Soil. It’s the building block of life on Earth isn’t it? We rely on top soil for so much, from the nutritional value of our food, to grazing land for our livestock and for enough growth of wild flowers and natives, or weeds as you might think about them, to sustain insect and bird populations. We need soil, and yet we traditionally treat it poorly. We call it dirt. We cover it in pesticides, as if nature is a second class citizen we can just get rid of. We refuse to cherish or nurture it in many cases, and it has absolutely no formal policy to look after it. Whilst we recognise the need for healthy air and water for life, soil has been pushed aside and disguarded.
And yet soil is amazing. To start with there are more organisms in a teaspoon of soil than there are humans in the planet. The soil is an ecosystem which few of us ever see, other than the occasional earth worm. This ecosystem ensures the soil is kept at peak health, has air in it and drains. And yet we dig through and plough with no thought for this ecosystem let alone the carbon that’s emitted with each turn of the plough. For decades rather than feeding the soil, farmers have fed crops, ignoring the soils need for replenishment and we find ourselves now at the point where farmland is depleted, and so degraded that in heavy rain, empty field are seeing top soil washed away.
But there is good news. Urban soils in parks, gardens and allotments have been found to be far healthier than our traditional farmlands. There are simple reasons for this. Parks and gardens often have a layer of leaf litter that breaks down into them each year, continually adding humus, that hero of organic matter, into the soil and supporting the ecosystems to be healthy, trapping moisture and adding nutrients. Allotment gardeners generally don’t plough but use a layer of compost or manure annually to feed the soil, acknowledging the need for the soil to be regenerated after the crops of the year have been harvested. Far fewer pesticides are used. In cities the soil is treated in a far kinder way.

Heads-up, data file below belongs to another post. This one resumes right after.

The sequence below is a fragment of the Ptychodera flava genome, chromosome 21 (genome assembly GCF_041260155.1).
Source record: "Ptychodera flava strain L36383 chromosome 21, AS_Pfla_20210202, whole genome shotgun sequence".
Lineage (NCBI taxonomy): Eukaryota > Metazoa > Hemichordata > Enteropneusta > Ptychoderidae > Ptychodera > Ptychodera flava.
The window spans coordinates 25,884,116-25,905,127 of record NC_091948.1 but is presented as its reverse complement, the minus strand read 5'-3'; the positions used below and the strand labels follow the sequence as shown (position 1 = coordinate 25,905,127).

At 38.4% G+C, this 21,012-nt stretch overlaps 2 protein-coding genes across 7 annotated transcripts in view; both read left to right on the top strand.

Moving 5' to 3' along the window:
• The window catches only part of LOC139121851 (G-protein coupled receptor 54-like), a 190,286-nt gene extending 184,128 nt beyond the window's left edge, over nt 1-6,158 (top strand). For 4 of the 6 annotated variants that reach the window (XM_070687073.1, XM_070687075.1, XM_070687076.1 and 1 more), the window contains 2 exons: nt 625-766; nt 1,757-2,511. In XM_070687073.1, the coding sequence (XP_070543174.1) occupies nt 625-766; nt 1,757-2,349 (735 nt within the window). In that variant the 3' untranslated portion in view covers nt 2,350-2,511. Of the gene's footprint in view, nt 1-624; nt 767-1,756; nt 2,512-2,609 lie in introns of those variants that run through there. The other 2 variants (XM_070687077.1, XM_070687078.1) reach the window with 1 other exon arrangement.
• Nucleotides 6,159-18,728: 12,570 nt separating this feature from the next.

That brings us to thoughts around soil and the climate and ecology crises. Soil captures carbon and acts as a sink. It does that best of course when fully covered in plant material to draw the carbon down. The soil ecosystems are healthier if soil is not continually turned over, and of course there are ways to ensure that doesn’t happen!! So we are committing, across the Incredible Edible Bristol gardens, is no dig gardening where we commit to feed the soil with organic matter regularly and don’t dig, but allow the soils ecosystem to pull the nutrition into the soil. We’re also committed to ensuring earth is covered for as much of the time as possible, using green manures, perennial planting and mulches.
And we’re committed to sharing our skills not just with our community gardeners but with the whole city through workshops and courses at our Incredible learning space, which will be launching in April…….
The fight to stop the ecological emergency is on and soil is key and we can all help. If you’d like more info on no dig practices go to the guru of no dig at http://www.charlesdowding.com where you’ll find lots of information.